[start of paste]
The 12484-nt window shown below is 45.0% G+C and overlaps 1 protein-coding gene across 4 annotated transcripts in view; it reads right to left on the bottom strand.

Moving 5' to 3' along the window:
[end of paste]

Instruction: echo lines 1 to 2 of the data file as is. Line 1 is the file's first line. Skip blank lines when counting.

The 12484-nt window shown below is 45.0% G+C and overlaps 1 protein-coding gene across 4 annotated transcripts in view; it reads right to left on the bottom strand.

Moving 5' to 3' along the window: